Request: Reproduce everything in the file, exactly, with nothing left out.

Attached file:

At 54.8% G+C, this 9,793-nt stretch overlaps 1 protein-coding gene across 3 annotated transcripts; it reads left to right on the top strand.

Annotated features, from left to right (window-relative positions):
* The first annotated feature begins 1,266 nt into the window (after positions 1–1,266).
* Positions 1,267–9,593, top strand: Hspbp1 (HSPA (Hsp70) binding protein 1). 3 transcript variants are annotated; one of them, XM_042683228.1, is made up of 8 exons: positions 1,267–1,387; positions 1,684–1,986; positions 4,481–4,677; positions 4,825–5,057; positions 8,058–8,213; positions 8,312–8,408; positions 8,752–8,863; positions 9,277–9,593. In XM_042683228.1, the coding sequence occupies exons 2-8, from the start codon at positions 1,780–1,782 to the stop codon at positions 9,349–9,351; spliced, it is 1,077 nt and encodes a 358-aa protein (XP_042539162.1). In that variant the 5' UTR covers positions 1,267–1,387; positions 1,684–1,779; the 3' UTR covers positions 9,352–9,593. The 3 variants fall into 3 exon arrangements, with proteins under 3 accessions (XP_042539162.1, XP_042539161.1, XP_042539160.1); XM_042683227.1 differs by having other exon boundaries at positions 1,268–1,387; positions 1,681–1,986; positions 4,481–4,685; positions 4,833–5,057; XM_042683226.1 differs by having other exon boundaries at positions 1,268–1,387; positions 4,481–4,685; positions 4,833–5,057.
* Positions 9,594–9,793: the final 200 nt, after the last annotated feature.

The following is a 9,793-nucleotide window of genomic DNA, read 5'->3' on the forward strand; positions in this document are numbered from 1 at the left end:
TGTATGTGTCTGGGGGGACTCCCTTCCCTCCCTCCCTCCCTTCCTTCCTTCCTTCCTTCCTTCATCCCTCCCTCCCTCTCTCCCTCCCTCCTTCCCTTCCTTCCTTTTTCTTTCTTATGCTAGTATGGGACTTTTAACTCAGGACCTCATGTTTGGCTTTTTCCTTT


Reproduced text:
At 54.8% G+C, this 9,793-nt stretch overlaps 1 protein-coding gene across 3 annotated transcripts; it reads left to right on the top strand.

Annotated features, from left to right (window-relative positions):
* The first annotated feature begins 1,266 nt into the window (after positions 1–1,266).
* Positions 1,267–9,593, top strand: Hspbp1 (HSPA (Hsp70) binding protein 1). 3 transcript variants are annotated; one of them, XM_042683228.1, is made up of 8 exons: positions 1,267–1,387; positions 1,684–1,986; positions 4,481–4,677; positions 4,825–5,057; positions 8,058–8,213; positions 8,312–8,408; positions 8,752–8,863; positions 9,277–9,593. In XM_042683228.1, the coding sequence occupies exons 2-8, from the start codon at positions 1,780–1,782 to the stop codon at positions 9,349–9,351; spliced, it is 1,077 nt and encodes a 358-aa protein (XP_042539162.1). In that variant the 5' UTR covers positions 1,267–1,387; positions 1,684–1,779; the 3' UTR covers positions 9,352–9,593. The 3 variants fall into 3 exon arrangements, with proteins under 3 accessions (XP_042539162.1, XP_042539161.1, XP_042539160.1); XM_042683227.1 differs by having other exon boundaries at positions 1,268–1,387; positions 1,681–1,986; positions 4,481–4,685; positions 4,833–5,057; XM_042683226.1 differs by having other exon boundaries at positions 1,268–1,387; positions 4,481–4,685; positions 4,833–5,057.
* Positions 9,594–9,793: the final 200 nt, after the last annotated feature.

The following is a 9,793-nucleotide window of genomic DNA, read 5'->3' on the forward strand; positions in this document are numbered from 1 at the left end:
TGTATGTGTCTGGGGGGACTCCCTTCCCTCCCTCCCTCCCTTCCTTCCTTCCTTCCTTCCTTCATCCCTCCCTCCCTCTCTCCCTCCCTCCTTCCCTTCCTTCCTTTTTCTTTCTTATGCTAGTATGGGACTTTTAACTCAGGACCTCATGTTTGGCTTTTTCCTTT